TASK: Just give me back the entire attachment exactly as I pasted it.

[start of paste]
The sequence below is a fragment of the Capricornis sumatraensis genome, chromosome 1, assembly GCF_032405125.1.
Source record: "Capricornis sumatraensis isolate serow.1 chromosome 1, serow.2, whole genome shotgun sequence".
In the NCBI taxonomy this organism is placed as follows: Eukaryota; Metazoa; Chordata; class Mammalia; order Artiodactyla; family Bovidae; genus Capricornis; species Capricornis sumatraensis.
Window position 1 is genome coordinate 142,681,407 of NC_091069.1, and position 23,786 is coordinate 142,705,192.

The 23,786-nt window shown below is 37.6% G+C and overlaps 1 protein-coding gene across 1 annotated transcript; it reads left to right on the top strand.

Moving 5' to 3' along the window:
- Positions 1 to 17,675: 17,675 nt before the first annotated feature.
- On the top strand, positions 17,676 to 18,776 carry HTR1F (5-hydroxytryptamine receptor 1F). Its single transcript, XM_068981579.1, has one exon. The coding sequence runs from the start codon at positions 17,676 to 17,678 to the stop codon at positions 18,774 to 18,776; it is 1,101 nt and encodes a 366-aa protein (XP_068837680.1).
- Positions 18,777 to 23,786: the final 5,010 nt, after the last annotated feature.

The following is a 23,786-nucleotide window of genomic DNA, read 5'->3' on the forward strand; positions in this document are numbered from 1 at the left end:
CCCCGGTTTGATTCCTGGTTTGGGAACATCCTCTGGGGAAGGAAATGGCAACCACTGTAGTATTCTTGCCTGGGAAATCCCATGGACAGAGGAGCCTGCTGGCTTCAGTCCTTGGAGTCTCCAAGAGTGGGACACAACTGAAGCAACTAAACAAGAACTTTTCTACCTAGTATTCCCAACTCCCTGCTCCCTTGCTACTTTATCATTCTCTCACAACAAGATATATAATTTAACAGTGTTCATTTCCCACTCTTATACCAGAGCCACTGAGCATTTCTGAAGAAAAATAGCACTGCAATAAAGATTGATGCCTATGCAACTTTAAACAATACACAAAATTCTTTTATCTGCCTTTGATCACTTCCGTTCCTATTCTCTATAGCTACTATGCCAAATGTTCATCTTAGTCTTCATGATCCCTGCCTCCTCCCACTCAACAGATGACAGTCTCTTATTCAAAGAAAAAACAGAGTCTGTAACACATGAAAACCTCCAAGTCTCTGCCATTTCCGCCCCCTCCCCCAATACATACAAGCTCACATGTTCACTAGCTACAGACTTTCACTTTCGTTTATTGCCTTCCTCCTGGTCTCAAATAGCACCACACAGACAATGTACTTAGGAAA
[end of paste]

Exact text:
The sequence below is a fragment of the Capricornis sumatraensis genome, chromosome 1, assembly GCF_032405125.1.
Source record: "Capricornis sumatraensis isolate serow.1 chromosome 1, serow.2, whole genome shotgun sequence".
In the NCBI taxonomy this organism is placed as follows: Eukaryota; Metazoa; Chordata; class Mammalia; order Artiodactyla; family Bovidae; genus Capricornis; species Capricornis sumatraensis.
Window position 1 is genome coordinate 142,681,407 of NC_091069.1, and position 23,786 is coordinate 142,705,192.

The 23,786-nt window shown below is 37.6% G+C and overlaps 1 protein-coding gene across 1 annotated transcript; it reads left to right on the top strand.

Moving 5' to 3' along the window:
- Positions 1 to 17,675: 17,675 nt before the first annotated feature.
- On the top strand, positions 17,676 to 18,776 carry HTR1F (5-hydroxytryptamine receptor 1F). Its single transcript, XM_068981579.1, has one exon. The coding sequence runs from the start codon at positions 17,676 to 17,678 to the stop codon at positions 18,774 to 18,776; it is 1,101 nt and encodes a 366-aa protein (XP_068837680.1).
- Positions 18,777 to 23,786: the final 5,010 nt, after the last annotated feature.

The following is a 23,786-nucleotide window of genomic DNA, read 5'->3' on the forward strand; positions in this document are numbered from 1 at the left end:
CCCCGGTTTGATTCCTGGTTTGGGAACATCCTCTGGGGAAGGAAATGGCAACCACTGTAGTATTCTTGCCTGGGAAATCCCATGGACAGAGGAGCCTGCTGGCTTCAGTCCTTGGAGTCTCCAAGAGTGGGACACAACTGAAGCAACTAAACAAGAACTTTTCTACCTAGTATTCCCAACTCCCTGCTCCCTTGCTACTTTATCATTCTCTCACAACAAGATATATAATTTAACAGTGTTCATTTCCCACTCTTATACCAGAGCCACTGAGCATTTCTGAAGAAAAATAGCACTGCAATAAAGATTGATGCCTATGCAACTTTAAACAATACACAAAATTCTTTTATCTGCCTTTGATCACTTCCGTTCCTATTCTCTATAGCTACTATGCCAAATGTTCATCTTAGTCTTCATGATCCCTGCCTCCTCCCACTCAACAGATGACAGTCTCTTATTCAAAGAAAAAACAGAGTCTGTAACACATGAAAACCTCCAAGTCTCTGCCATTTCCGCCCCCTCCCCCAATACATACAAGCTCACATGTTCACTAGCTACAGACTTTCACTTTCGTTTATTGCCTTCCTCCTGGTCTCAAATAGCACCACACAGACAATGTACTTAGGAAA